For the first time, political candidates across Idaho would have to disclose parts of their finances to run for office under a new proposal from state lawmakers.
A group of legislators unanimously backed the proposal, which would require anyone seeking office to disclose their employer, the employer of his or her spouse and any businesses he or she owns. The measure would not force anyone to reveal salary information.
Candidates would also have to disclose assets worth more than $5,000, unless they’re managed through a mutual fund or another third party.
Idaho and Michigan are currently the only two states that don't require some kind of financial disclosure for elected officials, according to the National Conference of State Legislatures.
Another proposal would update campaign finance reporting and lobbying disclosure requirements. State officials would also upload these reports online in a searchable database.
But on a 6-4 vote, the committee carved out a reporting exemption for those lobbying local governments over objections from House Minority Leader Mat Erpelding (D-Boise).
“It doesn’t make any sense to me that we would have campaign finance reporting for local [elected officials] – including school boards – but we wouldn’t have any requirements for lobbyists who are lobbying contracts on a regular basis to school districts, who are lobbying contracts on a regular basis to cities and counties,” Erpelding says.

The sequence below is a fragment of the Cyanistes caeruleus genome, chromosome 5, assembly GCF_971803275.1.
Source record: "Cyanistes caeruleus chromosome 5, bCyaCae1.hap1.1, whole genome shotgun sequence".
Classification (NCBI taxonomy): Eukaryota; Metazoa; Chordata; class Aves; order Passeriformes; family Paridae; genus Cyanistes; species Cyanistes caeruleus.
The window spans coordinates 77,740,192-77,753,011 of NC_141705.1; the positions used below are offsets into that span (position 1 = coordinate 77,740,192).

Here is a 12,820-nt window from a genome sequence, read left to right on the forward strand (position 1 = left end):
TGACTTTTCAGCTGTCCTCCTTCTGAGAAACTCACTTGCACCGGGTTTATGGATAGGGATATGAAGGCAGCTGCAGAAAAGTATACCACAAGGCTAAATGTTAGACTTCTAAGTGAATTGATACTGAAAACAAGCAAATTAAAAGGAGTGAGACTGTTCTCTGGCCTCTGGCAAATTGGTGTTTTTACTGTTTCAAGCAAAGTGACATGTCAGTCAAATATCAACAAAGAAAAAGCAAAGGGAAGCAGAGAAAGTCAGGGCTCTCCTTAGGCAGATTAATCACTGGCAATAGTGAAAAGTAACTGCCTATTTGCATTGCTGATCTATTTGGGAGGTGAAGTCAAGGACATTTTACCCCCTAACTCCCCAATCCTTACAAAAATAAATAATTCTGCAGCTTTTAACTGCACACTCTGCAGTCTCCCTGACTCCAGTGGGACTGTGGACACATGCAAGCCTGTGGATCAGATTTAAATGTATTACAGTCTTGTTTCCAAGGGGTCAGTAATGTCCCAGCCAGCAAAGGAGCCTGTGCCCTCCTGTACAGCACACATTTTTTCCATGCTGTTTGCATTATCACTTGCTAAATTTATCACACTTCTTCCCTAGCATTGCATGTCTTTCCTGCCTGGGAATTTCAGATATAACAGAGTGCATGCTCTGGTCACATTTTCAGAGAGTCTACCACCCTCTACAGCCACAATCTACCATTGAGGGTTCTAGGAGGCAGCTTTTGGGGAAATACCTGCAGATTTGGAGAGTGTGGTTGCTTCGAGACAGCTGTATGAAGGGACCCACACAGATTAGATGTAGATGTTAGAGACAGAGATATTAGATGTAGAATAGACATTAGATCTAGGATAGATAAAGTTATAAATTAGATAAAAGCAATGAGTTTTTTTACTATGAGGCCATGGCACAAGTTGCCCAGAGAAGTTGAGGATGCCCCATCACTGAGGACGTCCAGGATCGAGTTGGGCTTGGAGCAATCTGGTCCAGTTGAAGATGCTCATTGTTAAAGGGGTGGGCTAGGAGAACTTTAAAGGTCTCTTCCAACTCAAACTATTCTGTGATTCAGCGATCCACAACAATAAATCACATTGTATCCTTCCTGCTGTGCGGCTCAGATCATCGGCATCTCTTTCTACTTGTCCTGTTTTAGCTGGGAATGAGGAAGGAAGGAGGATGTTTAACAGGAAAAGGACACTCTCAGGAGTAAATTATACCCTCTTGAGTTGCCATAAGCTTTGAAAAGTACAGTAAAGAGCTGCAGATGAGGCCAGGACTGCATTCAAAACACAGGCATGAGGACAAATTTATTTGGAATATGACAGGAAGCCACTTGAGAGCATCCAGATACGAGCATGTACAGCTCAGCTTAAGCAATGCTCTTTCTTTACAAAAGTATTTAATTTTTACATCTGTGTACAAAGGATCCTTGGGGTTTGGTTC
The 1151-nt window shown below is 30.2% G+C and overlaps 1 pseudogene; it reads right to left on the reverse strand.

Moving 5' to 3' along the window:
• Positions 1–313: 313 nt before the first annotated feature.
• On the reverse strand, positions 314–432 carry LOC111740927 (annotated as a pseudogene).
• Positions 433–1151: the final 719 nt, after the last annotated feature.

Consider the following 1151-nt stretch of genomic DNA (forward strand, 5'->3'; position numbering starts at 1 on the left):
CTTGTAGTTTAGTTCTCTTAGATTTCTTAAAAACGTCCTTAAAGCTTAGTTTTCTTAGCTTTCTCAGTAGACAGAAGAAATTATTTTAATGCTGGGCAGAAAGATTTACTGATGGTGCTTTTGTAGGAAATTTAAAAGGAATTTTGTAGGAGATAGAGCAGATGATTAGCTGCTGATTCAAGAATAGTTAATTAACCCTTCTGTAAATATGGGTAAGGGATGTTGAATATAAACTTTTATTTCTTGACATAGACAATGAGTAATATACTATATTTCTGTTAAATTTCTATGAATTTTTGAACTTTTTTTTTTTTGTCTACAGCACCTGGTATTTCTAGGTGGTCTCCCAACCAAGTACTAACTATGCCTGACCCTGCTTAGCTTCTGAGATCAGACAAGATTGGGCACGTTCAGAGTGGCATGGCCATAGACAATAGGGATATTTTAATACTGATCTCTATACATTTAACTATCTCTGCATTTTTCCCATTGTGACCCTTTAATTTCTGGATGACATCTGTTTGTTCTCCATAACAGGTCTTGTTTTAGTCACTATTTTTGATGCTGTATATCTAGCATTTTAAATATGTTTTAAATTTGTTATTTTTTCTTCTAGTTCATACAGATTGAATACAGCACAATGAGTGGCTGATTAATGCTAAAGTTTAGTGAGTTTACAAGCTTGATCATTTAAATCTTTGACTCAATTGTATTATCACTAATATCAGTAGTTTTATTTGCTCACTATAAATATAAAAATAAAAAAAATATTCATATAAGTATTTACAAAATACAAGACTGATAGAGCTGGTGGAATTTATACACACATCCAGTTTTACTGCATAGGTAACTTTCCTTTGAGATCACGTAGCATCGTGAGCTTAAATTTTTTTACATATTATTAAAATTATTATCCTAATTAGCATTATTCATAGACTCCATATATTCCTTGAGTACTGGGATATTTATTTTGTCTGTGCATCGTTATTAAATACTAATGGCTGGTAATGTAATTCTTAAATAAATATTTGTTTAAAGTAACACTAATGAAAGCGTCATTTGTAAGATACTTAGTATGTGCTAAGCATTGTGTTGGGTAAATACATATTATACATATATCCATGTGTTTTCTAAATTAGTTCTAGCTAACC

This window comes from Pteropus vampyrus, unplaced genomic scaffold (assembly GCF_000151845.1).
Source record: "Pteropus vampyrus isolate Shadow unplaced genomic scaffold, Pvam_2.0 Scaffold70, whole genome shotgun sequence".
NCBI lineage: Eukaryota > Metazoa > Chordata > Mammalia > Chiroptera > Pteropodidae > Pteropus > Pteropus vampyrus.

Others, like Secretary of State Lawerence Denney (R), questioned whether a $10 per client registration fee for lobbyists was too low.
“I don’t think $10 is probably high enough,” Denney says.
In order to maintain an accessible legislature, some committee members say a higher fee could drive away interest groups.
Rep. Fred Wood (R-Burley), who co-chairs the committee, says the questions around lobbying are legitimate, but they could imperil the rest of the bill at the statehouse.
“When we’re talking about lobbying at the local level, raising lobbying fees or anything else to do with lobbyists I think that that ought to be for another year,” Wood says.
These recommendations still need approval from the entire legislature.
If they were signed into law, they would go into effect in July of 2019.
Find news director James Dawson on Twitter @RadioDawson
Copyright 2017 Boise State Public Radio